All that being said, there were a couple of things I wasn't crazy about. One, I felt that Sam's introduction into the Muirs' lives and acceptance into their family happened a bit suddenly. Two (maybe this should've been number one) I figured out who Mr. Knightley was long before it was revealed. There was really only one character he could've been. I think it might have served the author well to have had more than one character who was in a position to be this mysterious benefactor. So I found that part to be rather predictable, and also hard to believe(not as true to life as other elements of the story). This is why I didn't give it five stars, though I would've given it four and a half if I could. But overall an excellent read and lots of fun! I would definitely be interested in reading more from Katherine Reay.

    2 out of 5 people found this review helpful.

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  • Anonymous

    Posted January 13, 2014

    Modern daddy long legs

    This is a good book, although at times the narrative gets kind of stodgy and too convoluted. It is a pretty close copy of the book Daddy Long Legs. I knew that about halfway through the book. Not an original story, but I enjoyed it.

    2 out of 2 people found this review helpful.

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  • Anonymous

    Posted February 22, 2014

    Plot spoilers

    Well, here is another book that thanks to all the obnoxious plot spoilers, telling everything about the story...including the ending, then bragging how they got their book for now useless to read. Who wants to pay for a book that is now ruined thanks to these a$$holes who just have to ruin the book for others. Thank you plot spoilers. Please get a life and stop ruining books for other readers.

    1 out of 14 people found this review helpful.

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  • Anonymous

    Posted February 22, 2014

    A form seldom seen for good reason

    Lady Susan by Jane Austin is on nook if you ever read an austin with letters but no goodie two shoes is almost a shocker .Daddy which was a movie with fred astaire and i think caron a non musical. Very old girls story even for me and its sequel is on nook cheap mom

    1 out of 20 people found this review helpful.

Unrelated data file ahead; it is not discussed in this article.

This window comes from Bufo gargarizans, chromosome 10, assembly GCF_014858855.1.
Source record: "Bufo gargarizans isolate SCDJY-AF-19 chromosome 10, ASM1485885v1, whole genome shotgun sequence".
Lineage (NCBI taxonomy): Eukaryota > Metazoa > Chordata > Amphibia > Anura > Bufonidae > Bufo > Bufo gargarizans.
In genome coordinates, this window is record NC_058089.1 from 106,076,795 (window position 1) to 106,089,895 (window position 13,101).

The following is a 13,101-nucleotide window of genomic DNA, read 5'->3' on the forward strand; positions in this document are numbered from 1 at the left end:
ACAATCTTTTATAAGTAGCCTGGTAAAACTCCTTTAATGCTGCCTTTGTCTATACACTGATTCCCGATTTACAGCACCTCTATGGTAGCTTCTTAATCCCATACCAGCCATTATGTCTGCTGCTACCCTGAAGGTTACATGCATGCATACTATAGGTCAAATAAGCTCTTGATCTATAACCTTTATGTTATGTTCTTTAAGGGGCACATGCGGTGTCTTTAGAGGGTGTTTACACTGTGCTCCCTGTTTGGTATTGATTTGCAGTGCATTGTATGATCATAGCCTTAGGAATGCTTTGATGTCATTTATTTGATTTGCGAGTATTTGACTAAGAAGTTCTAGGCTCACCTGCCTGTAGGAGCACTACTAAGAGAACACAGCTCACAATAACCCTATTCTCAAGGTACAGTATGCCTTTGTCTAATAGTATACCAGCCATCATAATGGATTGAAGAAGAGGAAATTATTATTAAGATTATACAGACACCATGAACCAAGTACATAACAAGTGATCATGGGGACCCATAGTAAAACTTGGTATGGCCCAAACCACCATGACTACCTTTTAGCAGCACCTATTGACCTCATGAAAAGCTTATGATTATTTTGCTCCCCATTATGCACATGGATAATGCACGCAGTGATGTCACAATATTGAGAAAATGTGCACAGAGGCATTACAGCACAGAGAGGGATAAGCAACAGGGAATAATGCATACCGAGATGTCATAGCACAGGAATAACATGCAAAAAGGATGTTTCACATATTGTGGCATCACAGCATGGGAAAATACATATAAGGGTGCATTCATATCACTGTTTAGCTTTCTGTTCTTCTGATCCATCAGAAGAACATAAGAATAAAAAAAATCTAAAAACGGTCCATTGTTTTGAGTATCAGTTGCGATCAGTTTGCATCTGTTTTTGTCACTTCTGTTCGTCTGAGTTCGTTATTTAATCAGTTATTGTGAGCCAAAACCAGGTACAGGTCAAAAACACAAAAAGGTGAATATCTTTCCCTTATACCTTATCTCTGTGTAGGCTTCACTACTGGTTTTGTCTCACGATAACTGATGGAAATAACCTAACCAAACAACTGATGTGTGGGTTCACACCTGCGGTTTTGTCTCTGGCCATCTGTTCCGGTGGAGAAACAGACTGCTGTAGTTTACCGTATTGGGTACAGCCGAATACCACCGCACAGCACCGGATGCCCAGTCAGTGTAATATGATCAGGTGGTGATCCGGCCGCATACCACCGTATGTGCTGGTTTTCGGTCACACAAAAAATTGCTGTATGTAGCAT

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  • Posted December 4, 2013

    more from this reviewer

    Katherine's letter-writing approach is fresh, a form rarely see

    Katherine's letter-writing approach is fresh, a form rarely seen in Christian fiction. Any initial reservations I might have had quickly disappeared as I began to get caught up in the action and fast-paced dialogue of Sam's letters to Mr. Knightley. What at first seems to be a light, Austen-based romance surprisingly goes far deeper and turns out to be so much more.

    Katherine is very knowledgeable on foster care system and classic novels; her love for classical fiction shines through every page. It is my understanding that this story is a modern version of Jean Webster’s Daddy Long Legs, which I've never read. Neither have I read the Austen classics from which these characters frequently quote, but that in no way lessened my understanding and enjoyment of this novel.

    Sam is a delightfully human heroine - fun, quirky, smart, warm, loving, flawed and broken all at the same time. As a child who had known abuse and neglect, she used literature almost as a defense mechanism, erecting walls around herself to keep from getting hurt, only to discover that "no matter how many characters I hide behind, how much work I bury myself beneath, my past still pushes me every day and haunts me every night." She seemed to find a sanctuary in the letters she was required to write, and Mr. Knightley became a glorified diary as she began to pour her heart out to her unknown benefactor.

    Sam and Alex are complex characters and there's a great supporting cast. I loved Sam's rapport with the young teen Kyle and how they helped each other open up about the abuse they had experienced. And I wish I could pull Professor Muir and his wife off the pages and into my own life. One of my favorite takeaways from this story is the Professor's admonition to Sam concerning her background: "It's your past - your story to share. But never let something so unworthy define you."